Hours are usually regular office hours. There will be exceptions, such as in the period of the financial year's end. If working under contract for different organisations, there is likely to be a need for travel to different locations.
Type of Person Required
Beyond the skills usually required for a career in accountancy, a non profit or charity accountant should have an interest in the nature of the organisation's work. A commitment to their objectives is usually requested. The ability to work in a team and liaise with a range of people, including volunteers who are not always as professionally skilled as their commercial counterparts, is important, particularly in smaller organisations. Skills in non profit accounting software are important, as are written and verbal communication skills.
As well as general accounting training and experience, further training in non profit / charity accounting requirements is usually necessary, particularly for larger organisations. Postgraduate training is available and the number of qualifications in charity or non profit accounting is now growing. Postgraduate diplomas provide comprehensive training, while Masters Degrees, which are also open to graduates of other subjects, offer a high level of specialist training. Seminars, conferences and short courses are also growing in number.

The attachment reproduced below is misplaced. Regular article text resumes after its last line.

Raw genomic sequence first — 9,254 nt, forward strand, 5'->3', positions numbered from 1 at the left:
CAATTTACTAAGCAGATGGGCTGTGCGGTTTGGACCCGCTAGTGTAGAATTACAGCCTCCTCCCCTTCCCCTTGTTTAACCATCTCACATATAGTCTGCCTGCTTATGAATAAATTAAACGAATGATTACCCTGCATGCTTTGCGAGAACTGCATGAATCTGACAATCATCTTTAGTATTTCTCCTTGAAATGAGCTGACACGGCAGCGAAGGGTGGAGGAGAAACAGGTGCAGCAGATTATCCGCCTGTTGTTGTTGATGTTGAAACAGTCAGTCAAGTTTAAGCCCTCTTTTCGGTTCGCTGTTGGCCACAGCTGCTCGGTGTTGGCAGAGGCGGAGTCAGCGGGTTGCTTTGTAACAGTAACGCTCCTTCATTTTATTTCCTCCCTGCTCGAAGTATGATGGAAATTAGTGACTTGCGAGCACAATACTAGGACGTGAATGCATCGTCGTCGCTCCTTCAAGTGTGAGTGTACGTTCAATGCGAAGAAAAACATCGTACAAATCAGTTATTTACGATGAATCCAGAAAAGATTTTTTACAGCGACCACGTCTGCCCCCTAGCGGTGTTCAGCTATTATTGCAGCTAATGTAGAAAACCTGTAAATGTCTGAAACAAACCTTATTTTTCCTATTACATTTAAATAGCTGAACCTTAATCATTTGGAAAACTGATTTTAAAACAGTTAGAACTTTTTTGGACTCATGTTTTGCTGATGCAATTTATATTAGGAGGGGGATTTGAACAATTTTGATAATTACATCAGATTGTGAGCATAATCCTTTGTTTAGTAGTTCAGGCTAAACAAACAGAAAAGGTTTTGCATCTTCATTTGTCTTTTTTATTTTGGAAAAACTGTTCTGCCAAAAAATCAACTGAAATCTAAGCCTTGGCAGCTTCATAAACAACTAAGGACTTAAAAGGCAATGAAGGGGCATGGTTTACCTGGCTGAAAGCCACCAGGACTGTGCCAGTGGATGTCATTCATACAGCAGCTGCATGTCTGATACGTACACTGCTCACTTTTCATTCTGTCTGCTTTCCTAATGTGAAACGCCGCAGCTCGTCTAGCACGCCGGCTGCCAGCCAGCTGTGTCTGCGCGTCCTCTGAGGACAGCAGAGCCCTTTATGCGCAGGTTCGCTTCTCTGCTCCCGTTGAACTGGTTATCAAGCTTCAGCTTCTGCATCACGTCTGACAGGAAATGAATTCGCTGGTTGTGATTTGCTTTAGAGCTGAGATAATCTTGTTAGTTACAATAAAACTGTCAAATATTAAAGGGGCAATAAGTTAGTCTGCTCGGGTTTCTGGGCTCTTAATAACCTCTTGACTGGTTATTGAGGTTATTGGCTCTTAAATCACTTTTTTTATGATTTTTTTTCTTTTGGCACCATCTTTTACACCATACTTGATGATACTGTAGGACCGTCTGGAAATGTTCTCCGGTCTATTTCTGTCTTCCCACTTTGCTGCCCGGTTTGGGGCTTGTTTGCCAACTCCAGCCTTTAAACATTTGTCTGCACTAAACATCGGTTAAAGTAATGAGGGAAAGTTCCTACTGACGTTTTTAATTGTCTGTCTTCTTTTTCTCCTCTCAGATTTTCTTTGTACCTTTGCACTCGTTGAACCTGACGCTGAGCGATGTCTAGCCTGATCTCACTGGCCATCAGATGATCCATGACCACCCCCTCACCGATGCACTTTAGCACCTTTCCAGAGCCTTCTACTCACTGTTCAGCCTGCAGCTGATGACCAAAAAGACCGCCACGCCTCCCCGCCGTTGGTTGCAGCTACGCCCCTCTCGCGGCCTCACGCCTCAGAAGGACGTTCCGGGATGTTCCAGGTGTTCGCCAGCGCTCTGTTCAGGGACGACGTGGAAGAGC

Salaries and Prospects
On the whole, unless employed by a major national or international organisation, it is likely that remuneration for non profit accountancy will be lower than the commercial equivalent. In the UK, a senior accountant can expect to earn up to £50,000. A finance manager can expect around £25,000-30,000. In the US, a Chief Finance Officer with an average non profit can expect to receive around $80,000 a year, while smaller organisations pay around $40,000. This is one reason why commitment to the organisation's goals is important - there is little reason to pursue these positions for money alone. Benefits and other compensations are unlikely to exist, while employees are usually expected to take time off in lieu of extra hours worked.
However, for those who prefer to work for non profits or charities, it is possible to gain employment with a smaller organisation and gain a considerable amount of on-the-job experience that will lead to rapid progression up the career ladder.